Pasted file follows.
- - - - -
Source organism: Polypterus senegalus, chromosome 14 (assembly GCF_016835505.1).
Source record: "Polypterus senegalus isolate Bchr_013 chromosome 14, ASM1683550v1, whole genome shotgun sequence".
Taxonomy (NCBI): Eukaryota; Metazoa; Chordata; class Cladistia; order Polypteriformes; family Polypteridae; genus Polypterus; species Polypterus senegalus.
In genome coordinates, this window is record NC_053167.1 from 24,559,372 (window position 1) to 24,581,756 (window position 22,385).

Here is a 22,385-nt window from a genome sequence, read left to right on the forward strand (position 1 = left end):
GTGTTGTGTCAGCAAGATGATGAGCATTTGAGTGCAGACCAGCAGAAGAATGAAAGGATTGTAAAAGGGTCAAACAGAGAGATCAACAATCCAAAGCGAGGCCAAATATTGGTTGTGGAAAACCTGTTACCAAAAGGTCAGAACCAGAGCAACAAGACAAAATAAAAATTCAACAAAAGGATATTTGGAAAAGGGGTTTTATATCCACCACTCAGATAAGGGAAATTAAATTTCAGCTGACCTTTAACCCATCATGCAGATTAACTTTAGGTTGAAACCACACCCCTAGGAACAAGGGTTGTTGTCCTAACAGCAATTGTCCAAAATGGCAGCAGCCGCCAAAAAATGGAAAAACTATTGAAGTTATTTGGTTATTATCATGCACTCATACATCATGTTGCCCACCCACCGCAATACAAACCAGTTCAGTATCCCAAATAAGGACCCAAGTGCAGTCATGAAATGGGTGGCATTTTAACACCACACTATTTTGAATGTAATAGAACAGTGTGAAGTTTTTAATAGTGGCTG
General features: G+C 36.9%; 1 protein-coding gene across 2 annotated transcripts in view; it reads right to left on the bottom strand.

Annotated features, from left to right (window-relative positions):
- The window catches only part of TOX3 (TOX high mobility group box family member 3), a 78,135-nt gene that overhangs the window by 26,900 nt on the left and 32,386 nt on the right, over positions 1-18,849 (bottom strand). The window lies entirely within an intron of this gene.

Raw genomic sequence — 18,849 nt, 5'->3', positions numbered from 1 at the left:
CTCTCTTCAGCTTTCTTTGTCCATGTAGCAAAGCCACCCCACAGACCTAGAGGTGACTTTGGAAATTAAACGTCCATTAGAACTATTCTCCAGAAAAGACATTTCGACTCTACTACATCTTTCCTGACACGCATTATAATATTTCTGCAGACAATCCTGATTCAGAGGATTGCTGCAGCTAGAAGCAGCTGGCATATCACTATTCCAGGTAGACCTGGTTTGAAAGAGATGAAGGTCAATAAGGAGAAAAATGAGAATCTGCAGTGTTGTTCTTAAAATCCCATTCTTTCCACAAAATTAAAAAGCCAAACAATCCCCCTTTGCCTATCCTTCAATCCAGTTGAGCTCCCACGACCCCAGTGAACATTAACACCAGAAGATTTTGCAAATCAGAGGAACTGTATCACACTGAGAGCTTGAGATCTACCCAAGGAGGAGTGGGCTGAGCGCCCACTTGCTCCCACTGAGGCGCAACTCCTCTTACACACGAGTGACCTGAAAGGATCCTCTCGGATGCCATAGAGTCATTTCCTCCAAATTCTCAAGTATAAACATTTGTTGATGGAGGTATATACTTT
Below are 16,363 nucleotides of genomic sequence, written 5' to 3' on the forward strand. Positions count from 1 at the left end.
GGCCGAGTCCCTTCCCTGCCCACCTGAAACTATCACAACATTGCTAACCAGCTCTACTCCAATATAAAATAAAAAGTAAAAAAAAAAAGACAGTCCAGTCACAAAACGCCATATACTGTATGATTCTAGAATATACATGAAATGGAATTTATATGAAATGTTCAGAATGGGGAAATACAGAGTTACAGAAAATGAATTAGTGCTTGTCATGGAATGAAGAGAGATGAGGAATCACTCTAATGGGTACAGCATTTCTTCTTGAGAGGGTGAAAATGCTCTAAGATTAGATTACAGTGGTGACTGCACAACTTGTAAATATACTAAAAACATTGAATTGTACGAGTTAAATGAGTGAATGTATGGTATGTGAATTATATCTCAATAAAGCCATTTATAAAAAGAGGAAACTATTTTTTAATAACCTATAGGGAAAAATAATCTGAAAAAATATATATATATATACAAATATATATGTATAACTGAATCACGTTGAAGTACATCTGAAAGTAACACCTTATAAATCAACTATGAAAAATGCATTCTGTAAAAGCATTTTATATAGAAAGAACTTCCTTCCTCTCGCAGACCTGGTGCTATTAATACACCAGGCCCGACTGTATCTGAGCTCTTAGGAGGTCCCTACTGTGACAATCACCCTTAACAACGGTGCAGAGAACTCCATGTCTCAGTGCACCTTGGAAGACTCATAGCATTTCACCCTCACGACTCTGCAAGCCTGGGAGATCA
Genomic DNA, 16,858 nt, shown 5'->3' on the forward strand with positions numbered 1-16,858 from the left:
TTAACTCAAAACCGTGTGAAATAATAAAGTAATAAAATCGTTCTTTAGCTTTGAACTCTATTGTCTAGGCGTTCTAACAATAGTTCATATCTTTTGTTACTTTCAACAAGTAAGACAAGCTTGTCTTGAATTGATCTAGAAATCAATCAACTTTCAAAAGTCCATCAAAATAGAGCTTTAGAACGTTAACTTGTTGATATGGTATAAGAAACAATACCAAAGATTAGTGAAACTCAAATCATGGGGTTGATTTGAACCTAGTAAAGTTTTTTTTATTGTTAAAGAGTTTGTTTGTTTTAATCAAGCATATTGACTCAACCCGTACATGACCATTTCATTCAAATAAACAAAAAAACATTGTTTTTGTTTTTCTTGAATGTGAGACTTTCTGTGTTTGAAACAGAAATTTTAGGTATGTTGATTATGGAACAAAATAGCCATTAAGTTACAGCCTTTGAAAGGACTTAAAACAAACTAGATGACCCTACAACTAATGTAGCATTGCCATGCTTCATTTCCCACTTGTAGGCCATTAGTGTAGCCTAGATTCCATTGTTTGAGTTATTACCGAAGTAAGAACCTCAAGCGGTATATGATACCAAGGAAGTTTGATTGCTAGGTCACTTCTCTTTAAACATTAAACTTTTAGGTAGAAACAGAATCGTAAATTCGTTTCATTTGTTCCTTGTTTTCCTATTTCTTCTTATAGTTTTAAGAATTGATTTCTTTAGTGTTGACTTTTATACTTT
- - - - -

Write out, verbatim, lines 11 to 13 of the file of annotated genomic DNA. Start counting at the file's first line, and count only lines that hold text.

CTCTCTTCAGCTTTCTTTGTCCATGTAGCAAAGCCACCCCACAGACCTAGAGGTGACTTTGGAAATTAAACGTCCATTAGAACTATTCTCCAGAAAAGACATTTCGACTCTACTACATCTTTCCTGACACGCATTATAATATTTCTGCAGACAATCCTGATTCAGAGGATTGCTGCAGCTAGAAGCAGCTGGCATATCACTATTCCAGGTAGACCTGGTTTGAAAGAGATGAAGGTCAATAAGGAGAAAAATGAGAATCTGCAGTGTTGTTCTTAAAATCCCATTCTTTCCACAAAATTAAAAAGCCAAACAATCCCCCTTTGCCTATCCTTCAATCCAGTTGAGCTCCCACGACCCCAGTGAACATTAACACCAGAAGATTTTGCAAATCAGAGGAACTGTATCACACTGAGAGCTTGAGATCTACCCAAGGAGGAGTGGGCTGAGCGCCCACTTGCTCCCACTGAGGCGCAACTCCTCTTACACACGAGTGACCTGAAAGGATCCTCTCGGATGCCATAGAGTCATTTCCTCCAAATTCTCAAGTATAAACATTTGTTGATGGAGGTATATACTTT
Below are 16,363 nucleotides of genomic sequence, written 5' to 3' on the forward strand. Positions count from 1 at the left end.
GGCCGAGTCCCTTCCCTGCCCACCTGAAACTATCACAACATTGCTAACCAGCTCTACTCCAATATAAAATAAAAAGTAAAAAAAAAAAGACAGTCCAGTCACAAAACGCCATATACTGTATGATTCTAGAATATACATGAAATGGAATTTATATGAAATGTTCAGAATGGGGAAATACAGAGTTACAGAAAATGAATTAGTGCTTGTCATGGAATGAAGAGAGATGAGGAATCACTCTAATGGGTACAGCATTTCTTCTTGAGAGGGTGAAAATGCTCTAAGATTAGATTACAGTGGTGACTGCACAACTTGTAAATATACTAAAAACATTGAATTGTACGAGTTAAATGAGTGAATGTATGGTATGTGAATTATATCTCAATAAAGCCATTTATAAAAAGAGGAAACTATTTTTTAATAACCTATAGGGAAAAATAATCTGAAAAAATATATATATATATACAAATATATATGTATAACTGAATCACGTTGAAGTACATCTGAAAGTAACACCTTATAAATCAACTATGAAAAATGCATTCTGTAAAAGCATTTTATATAGAAAGAACTTCCTTCCTCTCGCAGACCTGGTGCTATTAATACACCAGGCCCGACTGTATCTGAGCTCTTAGGAGGTCCCTACTGTGACAATCACCCTTAACAACGGTGCAGAGAACTCCATGTCTCAGTGCACCTTGGAAGACTCATAGCATTTCACCCTCACGACTCTGCAAGCCTGGGAGATCA